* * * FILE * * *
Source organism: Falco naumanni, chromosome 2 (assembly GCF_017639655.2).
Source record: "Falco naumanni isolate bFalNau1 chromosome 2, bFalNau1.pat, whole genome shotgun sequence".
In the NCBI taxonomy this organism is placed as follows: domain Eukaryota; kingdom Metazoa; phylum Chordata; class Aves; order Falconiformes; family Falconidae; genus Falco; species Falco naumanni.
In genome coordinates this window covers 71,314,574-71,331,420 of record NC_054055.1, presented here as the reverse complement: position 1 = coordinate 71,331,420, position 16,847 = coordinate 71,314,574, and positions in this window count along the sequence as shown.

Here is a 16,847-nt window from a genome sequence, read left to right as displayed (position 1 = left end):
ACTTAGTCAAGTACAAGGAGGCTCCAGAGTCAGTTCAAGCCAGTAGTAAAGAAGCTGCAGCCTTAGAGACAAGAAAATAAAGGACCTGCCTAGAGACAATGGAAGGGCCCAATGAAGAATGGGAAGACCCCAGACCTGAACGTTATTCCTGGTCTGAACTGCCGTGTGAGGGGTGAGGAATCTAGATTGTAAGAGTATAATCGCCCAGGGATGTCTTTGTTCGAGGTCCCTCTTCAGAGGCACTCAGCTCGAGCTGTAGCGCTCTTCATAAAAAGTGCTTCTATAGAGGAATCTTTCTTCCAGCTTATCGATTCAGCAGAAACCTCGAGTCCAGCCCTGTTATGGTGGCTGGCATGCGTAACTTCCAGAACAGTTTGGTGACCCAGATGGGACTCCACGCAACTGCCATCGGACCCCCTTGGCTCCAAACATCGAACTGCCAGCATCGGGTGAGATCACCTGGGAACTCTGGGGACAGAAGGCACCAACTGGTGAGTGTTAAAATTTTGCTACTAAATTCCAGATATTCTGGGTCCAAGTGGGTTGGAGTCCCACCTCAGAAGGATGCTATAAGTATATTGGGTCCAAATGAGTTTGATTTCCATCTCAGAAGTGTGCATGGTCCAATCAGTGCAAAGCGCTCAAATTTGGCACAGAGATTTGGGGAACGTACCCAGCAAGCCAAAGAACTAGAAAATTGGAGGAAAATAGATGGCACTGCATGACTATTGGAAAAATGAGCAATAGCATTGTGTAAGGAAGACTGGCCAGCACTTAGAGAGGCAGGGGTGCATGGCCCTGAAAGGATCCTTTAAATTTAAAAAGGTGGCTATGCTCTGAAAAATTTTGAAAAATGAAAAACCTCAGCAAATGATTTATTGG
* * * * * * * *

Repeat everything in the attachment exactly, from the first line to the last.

Source organism: Falco naumanni, chromosome 2 (assembly GCF_017639655.2).
Source record: "Falco naumanni isolate bFalNau1 chromosome 2, bFalNau1.pat, whole genome shotgun sequence".
In the NCBI taxonomy this organism is placed as follows: domain Eukaryota; kingdom Metazoa; phylum Chordata; class Aves; order Falconiformes; family Falconidae; genus Falco; species Falco naumanni.
In genome coordinates this window covers 71,314,574-71,331,420 of record NC_054055.1, presented here as the reverse complement: position 1 = coordinate 71,331,420, position 16,847 = coordinate 71,314,574, and positions in this window count along the sequence as shown.

Here is a 16,847-nt window from a genome sequence, read left to right as displayed (position 1 = left end):
ACTTAGTCAAGTACAAGGAGGCTCCAGAGTCAGTTCAAGCCAGTAGTAAAGAAGCTGCAGCCTTAGAGACAAGAAAATAAAGGACCTGCCTAGAGACAATGGAAGGGCCCAATGAAGAATGGGAAGACCCCAGACCTGAACGTTATTCCTGGTCTGAACTGCCGTGTGAGGGGTGAGGAATCTAGATTGTAAGAGTATAATCGCCCAGGGATGTCTTTGTTCGAGGTCCCTCTTCAGAGGCACTCAGCTCGAGCTGTAGCGCTCTTCATAAAAAGTGCTTCTATAGAGGAATCTTTCTTCCAGCTTATCGATTCAGCAGAAACCTCGAGTCCAGCCCTGTTATGGTGGCTGGCATGCGTAACTTCCAGAACAGTTTGGTGACCCAGATGGGACTCCACGCAACTGCCATCGGACCCCCTTGGCTCCAAACATCGAACTGCCAGCATCGGGTGAGATCACCTGGGAACTCTGGGGACAGAAGGCACCAACTGGTGAGTGTTAAAATTTTGCTACTAAATTCCAGATATTCTGGGTCCAAGTGGGTTGGAGTCCCACCTCAGAAGGATGCTATAAGTATATTGGGTCCAAATGAGTTTGATTTCCATCTCAGAAGTGTGCATGGTCCAATCAGTGCAAAGCGCTCAAATTTGGCACAGAGATTTGGGGAACGTACCCAGCAAGCCAAAGAACTAGAAAATTGGAGGAAAATAGATGGCACTGCATGACTATTGGAAAAATGAGCAATAGCATTGTGTAAGGAAGACTGGCCAGCACTTAGAGAGGCAGGGGTGCATGGCCCTGAAAGGATCCTTTAAATTTAAAAAGGTGGCTATGCTCTGAAAAATTTTGAAAAATGAAAAACCTCAGCAAATGATTTATTGG